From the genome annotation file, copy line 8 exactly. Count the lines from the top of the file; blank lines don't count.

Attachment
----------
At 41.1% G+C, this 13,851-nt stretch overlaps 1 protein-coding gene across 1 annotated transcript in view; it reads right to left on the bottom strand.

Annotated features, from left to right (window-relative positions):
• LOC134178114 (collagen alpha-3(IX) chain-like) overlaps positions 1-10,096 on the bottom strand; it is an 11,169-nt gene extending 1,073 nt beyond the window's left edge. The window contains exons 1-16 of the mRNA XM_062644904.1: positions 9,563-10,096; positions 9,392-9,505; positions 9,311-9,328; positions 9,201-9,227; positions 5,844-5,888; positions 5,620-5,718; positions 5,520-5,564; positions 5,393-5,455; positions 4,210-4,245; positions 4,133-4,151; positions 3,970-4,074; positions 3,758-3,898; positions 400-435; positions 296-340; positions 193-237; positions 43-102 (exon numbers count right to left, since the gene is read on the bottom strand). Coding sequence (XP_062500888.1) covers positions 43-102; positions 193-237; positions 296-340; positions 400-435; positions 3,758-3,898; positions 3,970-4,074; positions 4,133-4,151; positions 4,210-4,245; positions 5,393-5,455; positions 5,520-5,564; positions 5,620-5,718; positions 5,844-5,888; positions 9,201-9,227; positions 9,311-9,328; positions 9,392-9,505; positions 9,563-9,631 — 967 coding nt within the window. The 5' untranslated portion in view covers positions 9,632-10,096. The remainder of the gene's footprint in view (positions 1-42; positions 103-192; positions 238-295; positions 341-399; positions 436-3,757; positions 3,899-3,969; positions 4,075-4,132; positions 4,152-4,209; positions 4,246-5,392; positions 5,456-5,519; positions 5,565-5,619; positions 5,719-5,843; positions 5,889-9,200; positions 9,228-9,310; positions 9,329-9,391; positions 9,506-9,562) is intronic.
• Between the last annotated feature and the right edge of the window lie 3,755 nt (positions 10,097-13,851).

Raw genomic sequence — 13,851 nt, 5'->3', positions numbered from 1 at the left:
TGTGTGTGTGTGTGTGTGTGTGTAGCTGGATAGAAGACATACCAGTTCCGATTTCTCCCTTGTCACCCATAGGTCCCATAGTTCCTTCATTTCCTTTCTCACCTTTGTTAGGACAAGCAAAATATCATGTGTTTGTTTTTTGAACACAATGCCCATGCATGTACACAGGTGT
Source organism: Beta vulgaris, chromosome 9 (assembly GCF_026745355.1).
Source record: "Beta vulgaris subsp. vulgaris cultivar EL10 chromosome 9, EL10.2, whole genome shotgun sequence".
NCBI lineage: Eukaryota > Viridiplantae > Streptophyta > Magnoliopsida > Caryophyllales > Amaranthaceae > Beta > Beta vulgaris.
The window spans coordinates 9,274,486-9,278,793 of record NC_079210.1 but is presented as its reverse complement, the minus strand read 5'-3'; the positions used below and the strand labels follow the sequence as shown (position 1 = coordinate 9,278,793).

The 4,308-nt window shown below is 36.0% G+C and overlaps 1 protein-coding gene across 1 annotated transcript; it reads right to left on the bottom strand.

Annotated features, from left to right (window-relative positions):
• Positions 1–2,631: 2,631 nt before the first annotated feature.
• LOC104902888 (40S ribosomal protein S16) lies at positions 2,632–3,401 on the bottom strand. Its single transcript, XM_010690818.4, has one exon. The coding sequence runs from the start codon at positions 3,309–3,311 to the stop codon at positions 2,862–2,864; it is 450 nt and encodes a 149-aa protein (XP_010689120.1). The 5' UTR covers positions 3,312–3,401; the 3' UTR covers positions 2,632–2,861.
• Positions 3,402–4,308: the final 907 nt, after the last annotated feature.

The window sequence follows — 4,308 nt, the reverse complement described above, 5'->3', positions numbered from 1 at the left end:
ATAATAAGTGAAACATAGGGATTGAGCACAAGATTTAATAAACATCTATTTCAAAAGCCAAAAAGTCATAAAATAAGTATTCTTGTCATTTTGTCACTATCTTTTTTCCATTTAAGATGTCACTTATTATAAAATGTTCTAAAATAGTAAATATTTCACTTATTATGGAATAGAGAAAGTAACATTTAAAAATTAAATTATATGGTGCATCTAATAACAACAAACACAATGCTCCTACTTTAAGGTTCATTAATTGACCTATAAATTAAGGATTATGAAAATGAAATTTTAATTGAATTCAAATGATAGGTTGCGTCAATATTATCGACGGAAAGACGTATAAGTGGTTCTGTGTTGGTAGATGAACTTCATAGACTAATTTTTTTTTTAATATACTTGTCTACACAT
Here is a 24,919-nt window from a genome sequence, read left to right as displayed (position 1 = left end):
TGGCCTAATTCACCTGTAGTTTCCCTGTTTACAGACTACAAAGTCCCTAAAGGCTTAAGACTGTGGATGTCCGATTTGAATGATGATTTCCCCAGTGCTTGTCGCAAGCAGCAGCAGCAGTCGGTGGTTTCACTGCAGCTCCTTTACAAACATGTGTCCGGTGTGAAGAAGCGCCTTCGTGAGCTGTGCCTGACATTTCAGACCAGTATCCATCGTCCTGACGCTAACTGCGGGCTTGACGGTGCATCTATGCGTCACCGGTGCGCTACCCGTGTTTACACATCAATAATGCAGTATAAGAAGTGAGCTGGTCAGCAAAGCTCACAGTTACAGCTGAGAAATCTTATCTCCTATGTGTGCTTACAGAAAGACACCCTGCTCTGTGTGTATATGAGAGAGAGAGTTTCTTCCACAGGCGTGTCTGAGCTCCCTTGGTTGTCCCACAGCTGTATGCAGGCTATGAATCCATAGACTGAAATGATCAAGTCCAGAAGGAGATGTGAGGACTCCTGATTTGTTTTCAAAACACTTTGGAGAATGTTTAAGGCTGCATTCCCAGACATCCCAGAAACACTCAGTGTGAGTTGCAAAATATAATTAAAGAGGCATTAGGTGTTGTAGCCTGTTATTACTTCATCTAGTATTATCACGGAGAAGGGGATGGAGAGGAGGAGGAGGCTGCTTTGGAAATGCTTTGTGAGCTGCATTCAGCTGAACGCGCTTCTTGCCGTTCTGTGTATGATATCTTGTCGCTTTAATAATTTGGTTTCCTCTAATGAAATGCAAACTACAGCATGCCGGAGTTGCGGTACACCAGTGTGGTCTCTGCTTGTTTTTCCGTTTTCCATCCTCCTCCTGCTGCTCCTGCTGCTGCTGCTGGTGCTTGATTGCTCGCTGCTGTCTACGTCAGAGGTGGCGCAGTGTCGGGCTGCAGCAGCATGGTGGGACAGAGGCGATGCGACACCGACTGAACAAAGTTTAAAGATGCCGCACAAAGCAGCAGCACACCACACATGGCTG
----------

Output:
Source record: "Beta vulgaris subsp. vulgaris cultivar EL10 chromosome 9, EL10.2, whole genome shotgun sequence".